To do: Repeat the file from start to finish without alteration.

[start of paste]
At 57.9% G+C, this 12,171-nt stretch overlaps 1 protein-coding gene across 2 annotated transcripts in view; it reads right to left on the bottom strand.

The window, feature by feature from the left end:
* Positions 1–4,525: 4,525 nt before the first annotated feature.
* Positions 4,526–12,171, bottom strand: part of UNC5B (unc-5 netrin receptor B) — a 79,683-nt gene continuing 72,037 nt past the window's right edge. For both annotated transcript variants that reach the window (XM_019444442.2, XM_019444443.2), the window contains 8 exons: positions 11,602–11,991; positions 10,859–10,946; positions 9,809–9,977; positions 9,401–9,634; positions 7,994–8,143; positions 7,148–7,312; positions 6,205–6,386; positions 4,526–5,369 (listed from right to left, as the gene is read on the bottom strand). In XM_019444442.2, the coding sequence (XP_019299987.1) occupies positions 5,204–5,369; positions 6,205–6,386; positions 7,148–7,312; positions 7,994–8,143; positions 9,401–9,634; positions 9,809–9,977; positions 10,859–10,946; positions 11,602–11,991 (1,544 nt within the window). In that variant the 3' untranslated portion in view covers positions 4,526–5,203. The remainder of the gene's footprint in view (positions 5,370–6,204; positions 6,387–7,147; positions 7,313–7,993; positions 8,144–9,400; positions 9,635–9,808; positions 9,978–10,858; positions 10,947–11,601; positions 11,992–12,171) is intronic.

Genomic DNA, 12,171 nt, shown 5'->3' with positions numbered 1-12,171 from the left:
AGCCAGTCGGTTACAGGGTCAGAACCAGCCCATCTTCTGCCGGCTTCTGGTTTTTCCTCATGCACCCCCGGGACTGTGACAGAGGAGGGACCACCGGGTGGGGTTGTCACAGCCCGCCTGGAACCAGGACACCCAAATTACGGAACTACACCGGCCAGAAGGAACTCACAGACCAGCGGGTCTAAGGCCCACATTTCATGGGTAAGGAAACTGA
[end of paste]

At 57.9% G+C, this 12,171-nt stretch overlaps 1 protein-coding gene across 2 annotated transcripts in view; it reads right to left on the bottom strand.

The window, feature by feature from the left end:
* Positions 1–4,525: 4,525 nt before the first annotated feature.
* Positions 4,526–12,171, bottom strand: part of UNC5B (unc-5 netrin receptor B) — a 79,683-nt gene continuing 72,037 nt past the window's right edge. For both annotated transcript variants that reach the window (XM_019444442.2, XM_019444443.2), the window contains 8 exons: positions 11,602–11,991; positions 10,859–10,946; positions 9,809–9,977; positions 9,401–9,634; positions 7,994–8,143; positions 7,148–7,312; positions 6,205–6,386; positions 4,526–5,369 (listed from right to left, as the gene is read on the bottom strand). In XM_019444442.2, the coding sequence (XP_019299987.1) occupies positions 5,204–5,369; positions 6,205–6,386; positions 7,148–7,312; positions 7,994–8,143; positions 9,401–9,634; positions 9,809–9,977; positions 10,859–10,946; positions 11,602–11,991 (1,544 nt within the window). In that variant the 3' untranslated portion in view covers positions 4,526–5,203. The remainder of the gene's footprint in view (positions 5,370–6,204; positions 6,387–7,147; positions 7,313–7,993; positions 8,144–9,400; positions 9,635–9,808; positions 9,978–10,858; positions 10,947–11,601; positions 11,992–12,171) is intronic.

Genomic DNA, 12,171 nt, shown 5'->3' with positions numbered 1-12,171 from the left:
AGCCAGTCGGTTACAGGGTCAGAACCAGCCCATCTTCTGCCGGCTTCTGGTTTTTCCTCATGCACCCCCGGGACTGTGACAGAGGAGGGACCACCGGGTGGGGTTGTCACAGCCCGCCTGGAACCAGGACACCCAAATTACGGAACTACACCGGCCAGAAGGAACTCACAGACCAGCGGGTCTAAGGCCCACATTTCATGGGTAAGGAAACTGA